Practical ASP.NET

Unit Testing AJAX Calls to an ASP.NET MVC Controller

Sometimes what you want to test is how your Action method behaves when it's invoked through an AJAX call. Here's how to mock up that call using Moq.

In an earlier column on using Moq to create unit tests, I looked briefly at using the ControllerContext object to create a Session object that you could configure for testing.

Recently, though, I faced a different problem: I needed a unit test for an Action method that returned a different result depending on whether it was called through a normal HTTP request or through an AJAX request. As it turns out, this was just the start of a series of AJAX-related tests I needed to create, but this was the start of all my subsequent solutions.

The code in the Action method looks something like this:

If Request.IsAjaxRequest Then
  Return Json(Orders)
End If
Return View(Orders)

Obviously, I needed to mock the Request object so that I could set its IsAjaxRequest property:

Dim req As New Mock(Of HttpRequestBase)

However, to set the IsAjaxRequest property, ASP.NET MVC looks for an X-Requested-With HTTP header set to XMLHttpRequest on the Request object. So, I set up my mock Request object to return that value:

req.Setup(Function(r) r("X-Requested-With")).Returns("XMLHttpRequest")

I also needed to mock the HttpContext object because, under the hood, it's the HttpContext object that's responsible for returning the Request object used in my Controller. I mocked it and tied its Request property to my mock Request object:

Dim hct As New Mock(Of HttpContextBase)
hct.Setup(Function(h) h.Request).Returns(req.Object)

Now I could instantiate the HomeController class I wanted to test and set its ControllerContext object (the ControllerContext is responsible for managing the HttpContext object). I did that by instantiating a ControllerContext class, passing my mock HttpContext object, an empty RouteData table (because I didn't use it in my Action method), and my HomeController object. I shoved the resulting ControllerContext class into my HomeContoller object's ControllerContext property:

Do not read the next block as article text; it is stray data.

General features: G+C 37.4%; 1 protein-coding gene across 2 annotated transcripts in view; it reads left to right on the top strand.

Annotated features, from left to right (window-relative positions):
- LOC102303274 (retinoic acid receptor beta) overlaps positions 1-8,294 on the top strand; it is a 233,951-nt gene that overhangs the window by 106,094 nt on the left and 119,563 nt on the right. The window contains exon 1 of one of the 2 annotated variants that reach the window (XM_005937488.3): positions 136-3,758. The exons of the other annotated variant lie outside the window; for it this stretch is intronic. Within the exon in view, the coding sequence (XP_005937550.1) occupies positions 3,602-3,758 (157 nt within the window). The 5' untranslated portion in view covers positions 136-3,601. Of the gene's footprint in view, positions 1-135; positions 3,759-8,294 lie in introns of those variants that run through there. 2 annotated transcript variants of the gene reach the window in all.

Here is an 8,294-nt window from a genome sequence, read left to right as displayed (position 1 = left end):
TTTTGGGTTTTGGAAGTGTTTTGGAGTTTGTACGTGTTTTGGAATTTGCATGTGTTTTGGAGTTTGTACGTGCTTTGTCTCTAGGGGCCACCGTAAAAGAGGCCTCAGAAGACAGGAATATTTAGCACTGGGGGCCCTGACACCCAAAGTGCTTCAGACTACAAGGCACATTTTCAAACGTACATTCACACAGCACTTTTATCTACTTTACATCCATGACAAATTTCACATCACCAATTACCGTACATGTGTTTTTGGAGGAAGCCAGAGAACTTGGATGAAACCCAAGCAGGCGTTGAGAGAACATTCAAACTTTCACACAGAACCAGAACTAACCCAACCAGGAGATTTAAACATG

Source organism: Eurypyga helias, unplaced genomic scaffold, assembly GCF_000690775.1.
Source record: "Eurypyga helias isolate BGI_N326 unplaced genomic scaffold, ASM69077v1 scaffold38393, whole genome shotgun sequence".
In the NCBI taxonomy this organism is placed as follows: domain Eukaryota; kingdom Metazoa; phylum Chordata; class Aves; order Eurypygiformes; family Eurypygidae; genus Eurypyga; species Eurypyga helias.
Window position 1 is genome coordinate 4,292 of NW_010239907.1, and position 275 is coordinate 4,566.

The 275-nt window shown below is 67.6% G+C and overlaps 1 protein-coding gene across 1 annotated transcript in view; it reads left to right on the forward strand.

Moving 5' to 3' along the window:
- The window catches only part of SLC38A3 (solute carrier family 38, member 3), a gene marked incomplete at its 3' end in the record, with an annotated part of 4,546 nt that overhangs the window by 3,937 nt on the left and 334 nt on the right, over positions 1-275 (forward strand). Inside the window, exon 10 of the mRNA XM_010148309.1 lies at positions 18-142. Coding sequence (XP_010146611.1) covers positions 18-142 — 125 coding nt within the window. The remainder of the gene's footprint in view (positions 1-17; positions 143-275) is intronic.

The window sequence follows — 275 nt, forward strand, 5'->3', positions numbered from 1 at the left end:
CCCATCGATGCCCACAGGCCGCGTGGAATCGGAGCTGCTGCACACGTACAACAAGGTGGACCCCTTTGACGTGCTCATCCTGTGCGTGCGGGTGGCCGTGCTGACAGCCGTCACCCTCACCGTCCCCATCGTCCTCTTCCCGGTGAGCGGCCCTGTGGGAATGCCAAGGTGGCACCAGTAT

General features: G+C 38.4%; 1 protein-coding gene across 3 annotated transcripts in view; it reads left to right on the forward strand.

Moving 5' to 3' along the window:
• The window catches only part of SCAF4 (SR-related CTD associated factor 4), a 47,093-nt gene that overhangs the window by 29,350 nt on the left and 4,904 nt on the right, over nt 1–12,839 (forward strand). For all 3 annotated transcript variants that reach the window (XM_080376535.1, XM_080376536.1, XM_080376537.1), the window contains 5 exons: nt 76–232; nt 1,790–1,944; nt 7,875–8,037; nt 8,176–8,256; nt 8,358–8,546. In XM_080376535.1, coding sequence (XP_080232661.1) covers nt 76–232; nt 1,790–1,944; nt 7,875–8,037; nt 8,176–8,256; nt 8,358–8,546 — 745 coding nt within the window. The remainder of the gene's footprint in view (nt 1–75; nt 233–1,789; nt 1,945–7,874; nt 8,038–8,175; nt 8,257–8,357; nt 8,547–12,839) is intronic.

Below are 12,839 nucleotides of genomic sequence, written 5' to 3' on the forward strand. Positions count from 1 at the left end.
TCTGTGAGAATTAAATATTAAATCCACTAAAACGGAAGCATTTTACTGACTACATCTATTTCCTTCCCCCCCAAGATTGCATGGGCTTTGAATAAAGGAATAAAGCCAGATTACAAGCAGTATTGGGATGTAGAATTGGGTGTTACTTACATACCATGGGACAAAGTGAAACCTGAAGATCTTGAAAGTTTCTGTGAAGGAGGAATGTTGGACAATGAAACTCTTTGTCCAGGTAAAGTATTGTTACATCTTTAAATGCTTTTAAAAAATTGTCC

Dim hc As New HomeController
hc.ControllerContext = New ControllerContext(hct.Object, New RouteData(), hc)

Finally, I could call the Action method I wanted to test:

Dim ac As ActionResult
ac = hc.GetCustomerOrders(2)

It turned out, by the way, that this was just the start of various AJAX mockings I needed to create. However, from this point on, all I needed to do was keep extending my mock Request object.

About the Author

Peter Vogel is a system architect and principal in PH&V Information Services. PH&V provides full-stack consulting from UX design through object modeling to database design. Peter tweets about his VSM columns with the hashtag #vogelarticles. His blog posts on user experience design can be found at http://blog.learningtree.com/tag/ui/.

comments powered by Disqus

Featured

  • Python in VS Code Adds Data Viewer for Debugging

    The January 2021 update to the Python Extension for Visual Studio Code is out with a short list of new features headed by a data viewer used while debugging.

  • GitHub Ships Enterprise Server 3.0 Release Candidate

    It's described as "the biggest ever change to Enterprise Server," with improvements to Actions, Packages, mobile, security and more.

  • Attacks on .NET Apps Grow in Number, Severity, Says Security Firm

    .NET apps were found to have more serious vulnerabilities and suffer more attacks last year, according to data gathered by Contrast Labs.

  • Microsoft Opens Up Old Win32 APIs to C# and Rust, More Languages to Come

    Microsoft is opening up old Win32 APIs long used for 32-bit Windows programming, letting coders use languages of their choice instead of the default C/C++ option.

Upcoming Events